Some of the funding for the improvements at Vauxhall will be brought in through Section 106 and European funding. Clive Fraser (beleaguered Lambeth Planning Officer) confirmed that some of the Section 106 money was banked, and the rest should be banked during the lifetime of the project. Practicalities for releasing money are being discussed at present.

Now, on to question time... One audience member asked a sensible question about whether access to Vauxhall Station from the South Lambeth Road (Oval) side would be improved, on account of the entrance tunnel being closed quite frequently. Ms Haustead responded reasonably that Network Rail do not control when the access is open or closed, but that it is the job of the train operating company, and acknowledged that the entrance is sometimes closed on account of it being used less frequently. Fine? Well, not really, but if it's up to the train company to resolve, there's not a great deal that Network Rail can do. Did I mention that the Kennington and Vauxhall Menace were out in full force? Another person felt that it was highly "highly unsatisfactory" to say that improved access from South London Road was not possible when Network Rail are supposed to be improving access. Ms Haustead noted that the entrance from the south side would not be changed at all and confirmed that as it's physically and structurally intact, but that the rest is not up to them. The point about having to walk the long way around was repeated ad nauseum, and Network Rail were told that they /have/ to look at this point (despite it not being their responsibility)!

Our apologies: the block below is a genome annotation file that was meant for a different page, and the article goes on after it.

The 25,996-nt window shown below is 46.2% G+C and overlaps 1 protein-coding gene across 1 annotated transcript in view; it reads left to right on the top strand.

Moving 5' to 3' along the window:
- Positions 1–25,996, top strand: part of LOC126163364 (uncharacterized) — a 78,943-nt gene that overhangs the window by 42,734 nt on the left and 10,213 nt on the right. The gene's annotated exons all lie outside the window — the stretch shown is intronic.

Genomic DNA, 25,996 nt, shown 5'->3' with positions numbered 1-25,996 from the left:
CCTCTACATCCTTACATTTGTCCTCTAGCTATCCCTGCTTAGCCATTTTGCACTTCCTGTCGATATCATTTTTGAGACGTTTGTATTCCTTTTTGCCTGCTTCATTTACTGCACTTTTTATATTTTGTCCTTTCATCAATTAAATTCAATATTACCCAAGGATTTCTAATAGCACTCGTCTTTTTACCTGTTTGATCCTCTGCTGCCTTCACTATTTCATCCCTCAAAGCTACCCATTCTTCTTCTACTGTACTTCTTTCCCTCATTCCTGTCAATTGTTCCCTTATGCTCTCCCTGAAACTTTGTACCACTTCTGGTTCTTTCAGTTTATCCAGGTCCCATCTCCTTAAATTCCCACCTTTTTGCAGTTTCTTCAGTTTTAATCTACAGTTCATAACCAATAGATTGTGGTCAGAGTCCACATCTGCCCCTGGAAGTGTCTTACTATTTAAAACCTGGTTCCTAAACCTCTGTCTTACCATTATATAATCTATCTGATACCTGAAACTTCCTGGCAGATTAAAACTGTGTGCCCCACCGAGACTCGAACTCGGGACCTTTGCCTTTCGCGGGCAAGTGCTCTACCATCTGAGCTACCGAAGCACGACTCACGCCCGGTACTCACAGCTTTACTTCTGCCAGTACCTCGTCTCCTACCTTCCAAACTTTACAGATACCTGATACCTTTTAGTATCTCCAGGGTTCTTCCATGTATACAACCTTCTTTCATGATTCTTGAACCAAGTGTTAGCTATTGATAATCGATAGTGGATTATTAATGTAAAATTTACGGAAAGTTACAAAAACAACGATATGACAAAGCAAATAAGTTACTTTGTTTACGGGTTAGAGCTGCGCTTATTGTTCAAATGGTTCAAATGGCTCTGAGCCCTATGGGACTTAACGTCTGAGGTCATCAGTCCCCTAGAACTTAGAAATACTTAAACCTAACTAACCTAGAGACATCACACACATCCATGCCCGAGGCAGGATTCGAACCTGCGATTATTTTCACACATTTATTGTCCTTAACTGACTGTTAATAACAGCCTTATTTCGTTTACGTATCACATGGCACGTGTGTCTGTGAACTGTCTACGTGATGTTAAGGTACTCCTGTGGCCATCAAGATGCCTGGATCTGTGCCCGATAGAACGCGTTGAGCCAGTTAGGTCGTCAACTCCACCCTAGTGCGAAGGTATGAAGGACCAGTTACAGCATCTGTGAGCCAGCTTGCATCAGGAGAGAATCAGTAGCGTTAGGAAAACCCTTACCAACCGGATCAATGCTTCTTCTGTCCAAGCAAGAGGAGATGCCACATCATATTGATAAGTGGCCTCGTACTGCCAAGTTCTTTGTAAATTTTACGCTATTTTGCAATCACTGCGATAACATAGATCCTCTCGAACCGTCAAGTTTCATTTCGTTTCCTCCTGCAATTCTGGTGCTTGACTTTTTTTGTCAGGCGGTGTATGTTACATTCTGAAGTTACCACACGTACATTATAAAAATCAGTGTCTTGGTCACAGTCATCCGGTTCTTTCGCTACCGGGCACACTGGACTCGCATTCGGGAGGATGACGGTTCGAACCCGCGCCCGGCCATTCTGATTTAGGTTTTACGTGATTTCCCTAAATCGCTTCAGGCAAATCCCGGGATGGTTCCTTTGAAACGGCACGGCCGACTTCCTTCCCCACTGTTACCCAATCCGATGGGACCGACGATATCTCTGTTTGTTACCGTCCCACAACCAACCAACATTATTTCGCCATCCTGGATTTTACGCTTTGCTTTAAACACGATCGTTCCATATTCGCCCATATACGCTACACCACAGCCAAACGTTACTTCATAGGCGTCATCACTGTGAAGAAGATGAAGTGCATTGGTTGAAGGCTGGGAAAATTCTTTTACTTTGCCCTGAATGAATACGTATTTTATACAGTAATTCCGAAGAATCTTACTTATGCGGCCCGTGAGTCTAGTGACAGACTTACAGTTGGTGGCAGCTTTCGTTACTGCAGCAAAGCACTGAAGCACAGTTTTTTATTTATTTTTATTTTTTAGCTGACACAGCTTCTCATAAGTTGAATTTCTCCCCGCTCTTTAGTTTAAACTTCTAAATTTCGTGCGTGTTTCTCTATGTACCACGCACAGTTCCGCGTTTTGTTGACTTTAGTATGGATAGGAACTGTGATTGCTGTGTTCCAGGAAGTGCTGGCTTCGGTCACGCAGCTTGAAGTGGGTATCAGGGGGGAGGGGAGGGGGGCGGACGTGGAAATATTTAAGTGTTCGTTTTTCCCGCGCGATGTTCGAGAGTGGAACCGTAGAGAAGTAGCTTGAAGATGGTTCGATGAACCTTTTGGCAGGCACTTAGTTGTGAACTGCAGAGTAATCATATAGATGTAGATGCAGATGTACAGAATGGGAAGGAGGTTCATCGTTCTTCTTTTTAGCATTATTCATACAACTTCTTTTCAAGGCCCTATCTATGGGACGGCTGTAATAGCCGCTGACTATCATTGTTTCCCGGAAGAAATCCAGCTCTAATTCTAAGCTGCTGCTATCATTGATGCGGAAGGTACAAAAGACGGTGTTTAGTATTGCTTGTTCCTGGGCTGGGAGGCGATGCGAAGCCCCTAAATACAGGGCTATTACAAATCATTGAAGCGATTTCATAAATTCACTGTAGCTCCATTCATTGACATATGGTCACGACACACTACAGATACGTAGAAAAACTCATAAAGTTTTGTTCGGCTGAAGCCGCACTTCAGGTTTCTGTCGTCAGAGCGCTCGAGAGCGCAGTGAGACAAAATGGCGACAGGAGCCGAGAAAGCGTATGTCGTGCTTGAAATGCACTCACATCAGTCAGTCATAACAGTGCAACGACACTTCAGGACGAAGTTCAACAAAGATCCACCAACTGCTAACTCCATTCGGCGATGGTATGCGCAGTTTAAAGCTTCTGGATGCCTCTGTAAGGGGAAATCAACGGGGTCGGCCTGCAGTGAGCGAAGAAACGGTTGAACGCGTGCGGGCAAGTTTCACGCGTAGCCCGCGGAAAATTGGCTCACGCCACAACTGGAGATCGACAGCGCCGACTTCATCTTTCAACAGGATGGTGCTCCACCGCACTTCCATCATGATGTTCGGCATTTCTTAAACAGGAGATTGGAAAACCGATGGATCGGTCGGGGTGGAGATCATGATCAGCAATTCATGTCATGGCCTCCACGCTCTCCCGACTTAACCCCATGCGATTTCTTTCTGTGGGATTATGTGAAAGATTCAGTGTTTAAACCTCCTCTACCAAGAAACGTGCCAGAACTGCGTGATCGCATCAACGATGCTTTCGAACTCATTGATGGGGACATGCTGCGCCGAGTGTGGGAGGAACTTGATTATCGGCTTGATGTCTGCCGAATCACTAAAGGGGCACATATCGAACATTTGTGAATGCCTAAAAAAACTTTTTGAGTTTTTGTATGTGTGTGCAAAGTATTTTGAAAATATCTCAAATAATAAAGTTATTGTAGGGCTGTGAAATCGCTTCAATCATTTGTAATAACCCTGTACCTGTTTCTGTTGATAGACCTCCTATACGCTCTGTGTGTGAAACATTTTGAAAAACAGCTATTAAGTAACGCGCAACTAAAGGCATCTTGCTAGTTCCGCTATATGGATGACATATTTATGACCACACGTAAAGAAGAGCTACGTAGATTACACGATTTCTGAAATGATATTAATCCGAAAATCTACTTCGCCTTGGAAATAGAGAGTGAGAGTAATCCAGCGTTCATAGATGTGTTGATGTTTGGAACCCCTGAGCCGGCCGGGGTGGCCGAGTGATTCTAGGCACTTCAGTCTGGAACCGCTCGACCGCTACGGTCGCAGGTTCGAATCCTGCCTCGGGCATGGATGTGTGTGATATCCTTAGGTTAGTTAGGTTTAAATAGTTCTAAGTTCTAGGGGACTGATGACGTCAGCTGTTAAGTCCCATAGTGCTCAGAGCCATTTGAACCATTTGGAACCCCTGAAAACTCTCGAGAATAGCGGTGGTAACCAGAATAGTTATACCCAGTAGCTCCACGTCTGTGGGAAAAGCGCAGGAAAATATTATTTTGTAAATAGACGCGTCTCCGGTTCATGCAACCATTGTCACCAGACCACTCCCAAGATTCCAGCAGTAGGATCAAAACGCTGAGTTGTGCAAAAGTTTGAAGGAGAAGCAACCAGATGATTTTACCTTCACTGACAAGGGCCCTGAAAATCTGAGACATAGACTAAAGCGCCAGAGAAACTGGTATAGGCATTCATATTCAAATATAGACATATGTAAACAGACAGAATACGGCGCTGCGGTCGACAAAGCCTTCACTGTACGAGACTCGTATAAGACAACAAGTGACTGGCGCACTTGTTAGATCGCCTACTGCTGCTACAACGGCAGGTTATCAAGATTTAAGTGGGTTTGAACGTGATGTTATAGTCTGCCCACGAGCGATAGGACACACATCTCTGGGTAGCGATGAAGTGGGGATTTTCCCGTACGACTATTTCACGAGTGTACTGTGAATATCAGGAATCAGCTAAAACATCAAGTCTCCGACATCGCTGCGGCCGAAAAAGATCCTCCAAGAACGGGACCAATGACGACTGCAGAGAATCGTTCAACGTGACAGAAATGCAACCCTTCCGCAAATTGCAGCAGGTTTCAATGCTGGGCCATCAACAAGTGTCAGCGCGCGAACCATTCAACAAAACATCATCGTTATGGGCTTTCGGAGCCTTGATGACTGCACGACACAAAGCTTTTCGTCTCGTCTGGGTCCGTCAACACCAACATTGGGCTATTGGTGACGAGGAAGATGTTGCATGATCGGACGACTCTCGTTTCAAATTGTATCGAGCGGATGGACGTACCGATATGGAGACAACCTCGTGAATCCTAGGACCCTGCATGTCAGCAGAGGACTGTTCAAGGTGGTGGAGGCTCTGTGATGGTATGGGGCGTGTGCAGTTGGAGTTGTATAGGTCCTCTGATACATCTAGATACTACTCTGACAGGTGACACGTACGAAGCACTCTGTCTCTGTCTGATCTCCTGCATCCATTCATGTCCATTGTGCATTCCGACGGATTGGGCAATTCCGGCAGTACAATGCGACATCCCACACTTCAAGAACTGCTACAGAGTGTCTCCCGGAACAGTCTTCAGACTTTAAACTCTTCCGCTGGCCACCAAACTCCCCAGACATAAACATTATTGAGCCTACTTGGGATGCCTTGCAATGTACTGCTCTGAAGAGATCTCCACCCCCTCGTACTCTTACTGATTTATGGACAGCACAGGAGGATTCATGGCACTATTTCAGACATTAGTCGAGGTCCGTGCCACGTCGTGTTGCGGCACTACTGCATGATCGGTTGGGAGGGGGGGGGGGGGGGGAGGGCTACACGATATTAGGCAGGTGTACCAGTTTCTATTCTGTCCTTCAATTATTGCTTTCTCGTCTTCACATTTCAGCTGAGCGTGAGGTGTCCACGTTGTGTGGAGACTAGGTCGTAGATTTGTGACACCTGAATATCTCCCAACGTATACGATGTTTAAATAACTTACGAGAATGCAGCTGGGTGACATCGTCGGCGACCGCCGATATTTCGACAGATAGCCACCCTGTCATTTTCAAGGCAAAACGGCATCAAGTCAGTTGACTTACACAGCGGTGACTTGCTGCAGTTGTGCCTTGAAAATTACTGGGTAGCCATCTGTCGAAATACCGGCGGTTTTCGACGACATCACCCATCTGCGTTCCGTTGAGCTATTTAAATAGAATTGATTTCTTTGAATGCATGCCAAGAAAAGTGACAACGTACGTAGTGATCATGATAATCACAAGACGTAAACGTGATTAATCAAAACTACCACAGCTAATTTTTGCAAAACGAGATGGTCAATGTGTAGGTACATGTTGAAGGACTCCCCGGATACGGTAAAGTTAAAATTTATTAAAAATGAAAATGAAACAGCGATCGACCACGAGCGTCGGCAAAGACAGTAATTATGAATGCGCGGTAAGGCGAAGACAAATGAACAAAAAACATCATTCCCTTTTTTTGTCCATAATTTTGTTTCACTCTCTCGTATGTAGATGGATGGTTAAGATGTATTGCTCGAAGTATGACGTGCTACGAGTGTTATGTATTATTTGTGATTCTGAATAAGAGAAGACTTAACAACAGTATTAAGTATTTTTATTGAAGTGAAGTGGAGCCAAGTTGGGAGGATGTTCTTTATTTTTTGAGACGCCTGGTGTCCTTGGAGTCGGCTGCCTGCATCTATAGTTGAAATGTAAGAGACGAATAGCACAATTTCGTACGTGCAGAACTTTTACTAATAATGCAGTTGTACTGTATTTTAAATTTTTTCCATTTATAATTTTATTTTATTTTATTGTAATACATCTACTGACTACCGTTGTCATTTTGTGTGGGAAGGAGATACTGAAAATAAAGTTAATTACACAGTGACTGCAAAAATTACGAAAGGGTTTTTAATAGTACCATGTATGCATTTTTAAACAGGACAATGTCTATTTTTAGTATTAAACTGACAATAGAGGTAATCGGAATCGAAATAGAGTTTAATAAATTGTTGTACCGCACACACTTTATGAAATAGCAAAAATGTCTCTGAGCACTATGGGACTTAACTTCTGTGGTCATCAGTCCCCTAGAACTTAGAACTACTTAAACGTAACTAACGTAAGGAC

An anwer to one question revealed that the facade of the building will be cleaned and repairs made. Another question, regarding Access for All, yielded information that (as well as the lifts), a second wide-aisle gate will be installed in a new gate line, which will be added to the station. At the moment, disabled people are unable to access the station, so one person asked whether that part of the work might be delivered first. Unfortunately, there appears to be some kind of issue re. delivery of the refurbishment work because the arch in which the lifts will be installed has to be used as a work site, so to make the project move more quickly, the commercial arches might be started sooner, not for commercial gain, but because they, along with the canopies, can be accessed more easily. Platform extensions will eventually be looked at, but not during this project.

Cllr Jane Edbrooke (Oval Ward, Labour) spoke up to ask about planning and highlight that there's a plan to place a supermarket at the bottom of the Bondway tower (if that ever gets the go-ahead), and asked for joined up thinking on that point. Another audience member asked about whether secure cycle parking would be delivered, but Network Rail say they are unable to expand the parking on account of lack of space.

I think we can conclude that the refurbishment and renewal plans for Vauxhall Station are not momentous, but are somewhat overdue. It had never occurred to me that wheelchair users were unable to use the station at all (a naive ableist oversight), and consequently, I hope that accessibility will be a priority issue. Quite frankly, I welcome any changes that might improve the main body of the station, so commercial units and increased waiting space is a welcome development.  Now we just have to wait for the removal of the Vauxhall interchange :-)

There were numerous items on the agenda at the 2 hour KOV meeting, so expect more posts on Co-Op Council and future of former Lilian Baylis etc.

1 comment:

(Transport) Mark said...

South West Trains often cite the closure of the Oval entrance as being for 'safety' reasons.

They haven't been able to explain to me how a staffed gateline is less safe than a closed entrance, so I can only presume that they can't be bothered to staff the gateline and close the entrance, as it's cheaper for them.

I'm surprised that Vauxhall is considered a 'Small / Medium' size station - it is the 22nd busiest station in the country, ahead of the likes of Cardiff Central, Bristol Temple Meads, Reading...